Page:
4.Bring extra business cards and don’t be stingy with them, I mean seriously people, how else are you supposed to keep track of who you’ve talked to and what you talked to them about (I liked to write contextual information on the back of their card so I wouldn’t forget). I also think it’s a great idea to email them and thank them for their help. Especially good if you’re looking for a job, but it’s just general manners, really.
5.Act professionally always, because there are tons of potential employers there and they will remember you (one panel member talked about a former student of his puking over a balcony railing, that’s the only thing he remembers about the kid now). Not to say you can’t go out and have a great time, just do it in moderation.
It was a great experience in all, I feel much more confident and ready to navigate the next conference (mid-winter in Dallas, annual in Anaheim, we’re see which one works out better). Meanwhile, I have a whole mess of books to read.
Monday Morning Mid-Month Book Check is a way for us to share what we are reading at the moment, no matter how brilliant, menial, or embarrassing.
I just finished Jonathan Safran Foer’s Extremely Loud and Incredibly Close. I’m a bit late to the Jonathan Safran Foer party, but I’m immensely glad to have finally showed up. I read this book on recommendation from my cousin, and I sincerely thank him for his suggestion. Oskar Schell is nine years old. He has begun on an a secret mission to find the lock that matches a key that belonged to his father, who died in the World Trade Center on September 11. Along this journey, we see his mind working through his grief over the loss of his father in both very adult and childish ways as he meets people in the five boroughs of New York. His capacity for openness in reaching out to people and making connections while still protecting himself from the infinite pain and sadness of loss is incredibly moving. There is much more to the story line that I can’t divulge without giving away crucial plot elements, but the story is both realistic and fantastic, the characters are quirky but true to life, and the prose is approachable and precise. Hands down the best book I have read this year. Excuse me while I go and read it again.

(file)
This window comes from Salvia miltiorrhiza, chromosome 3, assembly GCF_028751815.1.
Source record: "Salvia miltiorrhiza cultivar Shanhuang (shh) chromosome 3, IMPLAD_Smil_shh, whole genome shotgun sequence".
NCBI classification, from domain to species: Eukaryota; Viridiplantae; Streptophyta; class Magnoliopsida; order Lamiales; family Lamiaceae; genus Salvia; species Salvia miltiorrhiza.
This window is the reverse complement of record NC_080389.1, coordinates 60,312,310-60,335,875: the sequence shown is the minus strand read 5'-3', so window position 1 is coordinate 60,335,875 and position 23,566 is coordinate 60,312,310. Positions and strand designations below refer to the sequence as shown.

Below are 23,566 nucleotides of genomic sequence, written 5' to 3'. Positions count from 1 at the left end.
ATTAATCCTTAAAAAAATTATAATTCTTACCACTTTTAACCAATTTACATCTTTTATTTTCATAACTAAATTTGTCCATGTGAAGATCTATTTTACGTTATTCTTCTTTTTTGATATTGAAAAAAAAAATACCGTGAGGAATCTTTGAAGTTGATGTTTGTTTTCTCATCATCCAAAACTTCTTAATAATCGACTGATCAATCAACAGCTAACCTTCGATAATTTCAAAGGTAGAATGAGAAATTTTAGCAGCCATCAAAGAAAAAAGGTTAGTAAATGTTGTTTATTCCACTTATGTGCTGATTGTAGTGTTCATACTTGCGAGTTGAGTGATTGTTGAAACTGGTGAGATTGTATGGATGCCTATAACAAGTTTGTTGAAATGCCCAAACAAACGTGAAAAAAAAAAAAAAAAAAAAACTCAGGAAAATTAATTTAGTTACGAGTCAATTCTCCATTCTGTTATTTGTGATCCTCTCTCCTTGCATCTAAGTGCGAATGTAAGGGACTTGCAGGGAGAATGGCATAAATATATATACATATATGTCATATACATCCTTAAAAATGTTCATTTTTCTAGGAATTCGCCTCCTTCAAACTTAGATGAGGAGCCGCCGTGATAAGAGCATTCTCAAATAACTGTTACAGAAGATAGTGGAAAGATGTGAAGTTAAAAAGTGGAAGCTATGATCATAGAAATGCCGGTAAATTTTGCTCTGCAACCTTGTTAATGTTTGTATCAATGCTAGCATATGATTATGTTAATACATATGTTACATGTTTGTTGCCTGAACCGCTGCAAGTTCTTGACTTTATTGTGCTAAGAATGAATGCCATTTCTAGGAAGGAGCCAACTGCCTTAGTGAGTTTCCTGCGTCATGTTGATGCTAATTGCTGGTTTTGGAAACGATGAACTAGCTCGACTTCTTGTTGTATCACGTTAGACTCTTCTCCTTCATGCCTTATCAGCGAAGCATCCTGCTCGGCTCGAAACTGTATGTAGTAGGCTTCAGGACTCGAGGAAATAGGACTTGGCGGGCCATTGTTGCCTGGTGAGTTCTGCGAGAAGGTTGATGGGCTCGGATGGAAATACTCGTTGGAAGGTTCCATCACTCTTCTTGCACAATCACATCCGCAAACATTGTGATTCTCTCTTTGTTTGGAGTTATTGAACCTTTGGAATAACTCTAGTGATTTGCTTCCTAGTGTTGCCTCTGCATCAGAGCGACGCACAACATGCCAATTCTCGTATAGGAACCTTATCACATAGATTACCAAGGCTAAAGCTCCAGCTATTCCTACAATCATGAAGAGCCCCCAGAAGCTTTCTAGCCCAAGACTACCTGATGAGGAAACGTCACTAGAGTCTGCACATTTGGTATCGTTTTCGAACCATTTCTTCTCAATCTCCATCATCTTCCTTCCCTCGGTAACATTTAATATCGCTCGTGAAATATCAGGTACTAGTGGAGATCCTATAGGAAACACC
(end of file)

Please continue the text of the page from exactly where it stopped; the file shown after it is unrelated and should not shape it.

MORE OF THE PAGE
I also just finished up a book, The Spirit Lens by Carol Berg. The protagonist, Portier, is the librarian at the Collegium, the only place where magic is taught. As a failed magician and distant cousin to the king, he’s pressed into service as a detective when crimes against the crown point to a magical mastermind. The novel reads very much like a whodunit. There are lots of twists and turns – I was unsure of who was responsible until very close to the end. The book leaves several plot threads incomplete in order to set up for another book. The plot does have some slow points, but I enjoyed it very much overall.